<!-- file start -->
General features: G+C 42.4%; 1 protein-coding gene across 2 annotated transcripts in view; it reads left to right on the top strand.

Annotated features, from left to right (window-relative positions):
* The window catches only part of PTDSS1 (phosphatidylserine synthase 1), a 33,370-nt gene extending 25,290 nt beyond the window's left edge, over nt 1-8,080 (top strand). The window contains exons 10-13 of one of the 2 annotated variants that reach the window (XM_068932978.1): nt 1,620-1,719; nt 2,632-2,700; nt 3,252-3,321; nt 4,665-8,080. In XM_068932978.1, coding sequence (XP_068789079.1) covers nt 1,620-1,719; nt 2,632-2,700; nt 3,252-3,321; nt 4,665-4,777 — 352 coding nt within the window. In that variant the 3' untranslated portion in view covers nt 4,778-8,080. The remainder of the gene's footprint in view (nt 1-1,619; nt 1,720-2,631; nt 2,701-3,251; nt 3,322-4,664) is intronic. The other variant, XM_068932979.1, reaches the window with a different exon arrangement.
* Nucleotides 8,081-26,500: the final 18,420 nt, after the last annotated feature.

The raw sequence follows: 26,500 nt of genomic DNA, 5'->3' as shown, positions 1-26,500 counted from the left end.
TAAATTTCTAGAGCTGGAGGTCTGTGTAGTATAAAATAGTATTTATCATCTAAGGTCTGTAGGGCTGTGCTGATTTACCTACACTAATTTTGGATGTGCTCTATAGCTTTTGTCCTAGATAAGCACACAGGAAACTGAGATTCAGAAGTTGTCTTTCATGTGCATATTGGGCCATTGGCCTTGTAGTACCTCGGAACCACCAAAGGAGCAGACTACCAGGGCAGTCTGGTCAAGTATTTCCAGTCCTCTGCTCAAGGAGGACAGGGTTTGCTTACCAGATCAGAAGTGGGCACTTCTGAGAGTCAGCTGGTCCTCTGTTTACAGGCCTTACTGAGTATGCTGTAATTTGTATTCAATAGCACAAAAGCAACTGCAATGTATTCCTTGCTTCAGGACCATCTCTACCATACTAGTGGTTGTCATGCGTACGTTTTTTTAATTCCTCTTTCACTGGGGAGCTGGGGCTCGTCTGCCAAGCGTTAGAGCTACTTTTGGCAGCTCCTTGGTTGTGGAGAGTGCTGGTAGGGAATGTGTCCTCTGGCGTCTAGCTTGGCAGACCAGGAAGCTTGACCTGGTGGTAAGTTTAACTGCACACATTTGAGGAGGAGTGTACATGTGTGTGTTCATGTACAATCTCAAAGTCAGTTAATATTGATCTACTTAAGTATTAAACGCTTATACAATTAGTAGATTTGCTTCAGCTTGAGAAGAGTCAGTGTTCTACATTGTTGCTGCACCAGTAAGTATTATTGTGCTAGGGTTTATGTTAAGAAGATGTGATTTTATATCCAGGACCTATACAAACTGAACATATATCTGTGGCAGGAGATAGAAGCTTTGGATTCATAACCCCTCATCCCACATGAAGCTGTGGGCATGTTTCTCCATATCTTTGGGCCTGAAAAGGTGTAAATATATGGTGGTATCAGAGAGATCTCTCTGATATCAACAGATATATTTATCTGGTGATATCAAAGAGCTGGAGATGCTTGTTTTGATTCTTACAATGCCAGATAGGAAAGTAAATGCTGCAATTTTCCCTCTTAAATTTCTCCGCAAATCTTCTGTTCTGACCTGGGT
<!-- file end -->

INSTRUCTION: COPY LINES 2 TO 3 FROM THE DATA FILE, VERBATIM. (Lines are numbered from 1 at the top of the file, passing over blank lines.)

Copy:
Annotated features, from left to right (window-relative positions):
* The window catches only part of PTDSS1 (phosphatidylserine synthase 1), a 33,370-nt gene extending 25,290 nt beyond the window's left edge, over nt 1-8,080 (top strand). The window contains exons 10-13 of one of the 2 annotated variants that reach the window (XM_068932978.1): nt 1,620-1,719; nt 2,632-2,700; nt 3,252-3,321; nt 4,665-8,080. In XM_068932978.1, coding sequence (XP_068789079.1) covers nt 1,620-1,719; nt 2,632-2,700; nt 3,252-3,321; nt 4,665-4,777 — 352 coding nt within the window. In that variant the 3' untranslated portion in view covers nt 4,778-8,080. The remainder of the gene's footprint in view (nt 1-1,619; nt 1,720-2,631; nt 2,701-3,251; nt 3,322-4,664) is intronic. The other variant, XM_068932979.1, reaches the window with a different exon arrangement.